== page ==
In the same action, Sergente Soffritti claimed a damaged Blenheim.
At 14:00 on 29 January, 1 SAAF Squadron took off to attack Gura, with six Hurricanes (Major Lawrence Wilmot, Captain K. W. Driver, Lieutenants John Hewitson, Andrew Duncan, Hendrik Johannes Piet Burger and Leonard le Clues Theron) flying as top cover to five Gladiators, which would strafe. As they approached the Hurricanes run into several S.79s and a large number of CR.42s, which were seen over the airfield, the bombers having just returned from a raid over the front, and the fighters having scrambled at the approach of the South African aircraft. Captain Driver at once attacked an S.79 as it was going in to land, and shot it down in flames, two members of the crew baling out. The Gladiators then arrived, led by Captain Brian Boyle. These also met the Fiats, Lieutenant H. P. Smith (Gladiator N5851) and Lieutenant E. A. Jarvis each claiming one shot down.
Capitano Antonio Raffi, commander of the 412a Squadriglia, was above with two of his pilots, Tenente Luciano Cacciavillani and Maresciallo Soffritti (they scrambled at 15:20), and he saw the Hurricane shoot down the S.79 before he could intervene. He then spotted the Gladiators, which he believed to be six strong, and at once, a great dogfight begun, during which the South Africans saw many Fiats falling away. Driver meanwhile had seen Adi Ugri landing ground on which four S.81s were dispersed, and attacking these, he left one (claimed as a S.79) in flames.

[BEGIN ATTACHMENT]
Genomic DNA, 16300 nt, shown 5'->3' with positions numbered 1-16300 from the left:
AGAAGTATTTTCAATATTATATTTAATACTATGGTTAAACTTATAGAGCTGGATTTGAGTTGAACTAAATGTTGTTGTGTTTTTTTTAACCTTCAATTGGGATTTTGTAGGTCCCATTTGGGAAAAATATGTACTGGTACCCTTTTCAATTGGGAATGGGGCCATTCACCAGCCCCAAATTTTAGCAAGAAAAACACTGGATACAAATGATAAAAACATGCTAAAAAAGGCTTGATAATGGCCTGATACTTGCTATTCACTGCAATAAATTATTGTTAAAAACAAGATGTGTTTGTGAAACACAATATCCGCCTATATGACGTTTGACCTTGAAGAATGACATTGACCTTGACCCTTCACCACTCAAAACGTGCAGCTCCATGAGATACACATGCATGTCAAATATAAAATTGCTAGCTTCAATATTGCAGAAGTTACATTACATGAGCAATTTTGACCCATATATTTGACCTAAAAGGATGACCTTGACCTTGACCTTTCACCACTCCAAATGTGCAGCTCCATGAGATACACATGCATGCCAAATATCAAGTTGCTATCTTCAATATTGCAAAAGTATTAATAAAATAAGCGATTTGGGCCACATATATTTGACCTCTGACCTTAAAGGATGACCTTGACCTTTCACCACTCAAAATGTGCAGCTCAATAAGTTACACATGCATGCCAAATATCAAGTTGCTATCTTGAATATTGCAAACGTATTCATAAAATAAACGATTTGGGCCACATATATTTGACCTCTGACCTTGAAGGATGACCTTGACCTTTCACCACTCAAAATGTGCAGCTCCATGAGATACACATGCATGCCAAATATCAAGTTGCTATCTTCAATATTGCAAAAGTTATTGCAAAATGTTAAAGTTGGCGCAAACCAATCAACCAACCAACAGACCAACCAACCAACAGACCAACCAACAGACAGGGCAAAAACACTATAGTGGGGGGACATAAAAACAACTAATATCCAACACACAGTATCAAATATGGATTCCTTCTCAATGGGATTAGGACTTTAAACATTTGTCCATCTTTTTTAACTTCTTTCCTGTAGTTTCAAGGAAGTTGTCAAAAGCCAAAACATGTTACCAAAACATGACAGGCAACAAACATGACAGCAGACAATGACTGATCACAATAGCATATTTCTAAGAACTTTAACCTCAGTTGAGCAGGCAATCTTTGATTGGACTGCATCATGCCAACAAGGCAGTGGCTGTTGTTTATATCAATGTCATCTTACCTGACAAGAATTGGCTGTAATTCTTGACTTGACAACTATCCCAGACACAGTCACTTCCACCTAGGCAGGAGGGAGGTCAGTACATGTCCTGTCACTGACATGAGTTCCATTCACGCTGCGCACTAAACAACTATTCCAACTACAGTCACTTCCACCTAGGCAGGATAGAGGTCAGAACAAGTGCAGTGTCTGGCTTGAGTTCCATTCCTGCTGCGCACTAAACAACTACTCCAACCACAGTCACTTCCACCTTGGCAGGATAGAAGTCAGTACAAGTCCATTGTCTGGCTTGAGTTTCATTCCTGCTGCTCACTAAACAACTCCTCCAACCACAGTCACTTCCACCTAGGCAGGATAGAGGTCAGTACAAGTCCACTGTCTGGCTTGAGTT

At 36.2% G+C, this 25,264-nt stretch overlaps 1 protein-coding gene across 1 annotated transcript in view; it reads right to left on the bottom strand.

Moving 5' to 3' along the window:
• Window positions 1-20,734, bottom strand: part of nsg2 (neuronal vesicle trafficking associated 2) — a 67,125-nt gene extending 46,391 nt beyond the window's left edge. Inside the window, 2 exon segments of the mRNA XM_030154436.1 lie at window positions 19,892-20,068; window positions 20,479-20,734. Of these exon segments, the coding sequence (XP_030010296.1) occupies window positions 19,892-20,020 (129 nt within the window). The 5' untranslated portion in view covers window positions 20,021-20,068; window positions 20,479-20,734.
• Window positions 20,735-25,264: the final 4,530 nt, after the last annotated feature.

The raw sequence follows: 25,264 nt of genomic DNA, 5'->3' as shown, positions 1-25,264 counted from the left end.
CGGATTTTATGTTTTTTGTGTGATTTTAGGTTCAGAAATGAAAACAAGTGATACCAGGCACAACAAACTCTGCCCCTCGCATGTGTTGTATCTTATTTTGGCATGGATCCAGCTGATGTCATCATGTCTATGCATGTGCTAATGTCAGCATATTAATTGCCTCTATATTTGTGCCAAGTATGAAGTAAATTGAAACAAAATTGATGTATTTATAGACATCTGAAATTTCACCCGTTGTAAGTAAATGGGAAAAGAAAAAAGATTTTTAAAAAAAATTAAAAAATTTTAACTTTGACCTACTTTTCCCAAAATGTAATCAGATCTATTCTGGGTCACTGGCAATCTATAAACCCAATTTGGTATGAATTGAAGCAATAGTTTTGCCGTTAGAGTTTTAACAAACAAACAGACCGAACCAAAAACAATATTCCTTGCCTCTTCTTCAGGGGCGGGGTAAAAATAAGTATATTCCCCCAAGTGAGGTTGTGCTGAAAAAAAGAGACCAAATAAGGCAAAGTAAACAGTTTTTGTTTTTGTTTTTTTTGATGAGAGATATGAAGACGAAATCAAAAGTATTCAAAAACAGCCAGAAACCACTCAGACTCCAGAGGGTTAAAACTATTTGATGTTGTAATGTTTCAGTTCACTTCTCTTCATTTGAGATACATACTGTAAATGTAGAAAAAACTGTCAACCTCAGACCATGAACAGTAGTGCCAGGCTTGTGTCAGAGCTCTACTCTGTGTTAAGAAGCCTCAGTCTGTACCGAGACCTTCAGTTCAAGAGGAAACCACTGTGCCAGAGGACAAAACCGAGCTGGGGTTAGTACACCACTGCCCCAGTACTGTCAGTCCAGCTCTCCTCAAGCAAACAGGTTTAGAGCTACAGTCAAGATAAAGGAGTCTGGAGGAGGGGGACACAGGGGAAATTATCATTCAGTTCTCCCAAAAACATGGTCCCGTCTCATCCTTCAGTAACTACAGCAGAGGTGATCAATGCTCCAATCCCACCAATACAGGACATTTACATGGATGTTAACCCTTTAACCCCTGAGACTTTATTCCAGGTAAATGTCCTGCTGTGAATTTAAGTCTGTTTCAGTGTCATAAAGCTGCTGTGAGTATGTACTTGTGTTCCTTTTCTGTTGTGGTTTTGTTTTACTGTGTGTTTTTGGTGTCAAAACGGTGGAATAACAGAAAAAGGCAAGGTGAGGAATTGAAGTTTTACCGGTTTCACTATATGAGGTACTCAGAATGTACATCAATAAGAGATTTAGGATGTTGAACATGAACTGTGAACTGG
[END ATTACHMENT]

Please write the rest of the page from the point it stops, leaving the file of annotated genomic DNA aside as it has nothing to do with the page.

On return to base the combat with the Fiats was fully discussed, and it was decided that five had been shot down, one each by Lieutenant Smith and Lieutenant Jarvis, the other three being impossible to allocate to individual pilots. All the SAAF aircraft returned safely, although one Gladiator (N5831) had been hit by a single bullet.
This proves how easy it was to overestimate the damage caused, and indeed the numbers involved, in a whirling dogfight. Although several CR.42s were hit and damaged, none was in fact shot down. Tenente Cacciavillani's CR.42 was badly damaged by 50 hits, and Maresciallo Soffritti's was also damaged. Capitano Raffi’s own aircraft was hit five times and he recorded that he took ten bullets in his parachute and lost the fabric in the fuselage close to the cockpit and the tail plane. It seems that Raffi’s fire hit and damaged Lieutenant Smith Gladiator, who landed unhurt. The Italians reported combat against four Hurricanes and six Gladiators and reported one Gladiator shot down. Tenente Cacciavillani fired 60 rounds of 7.7mm, and claimed a Gladiator probably destroyed (shared) (strangely enough, this claim has been cancelled by a pen line in his logbook).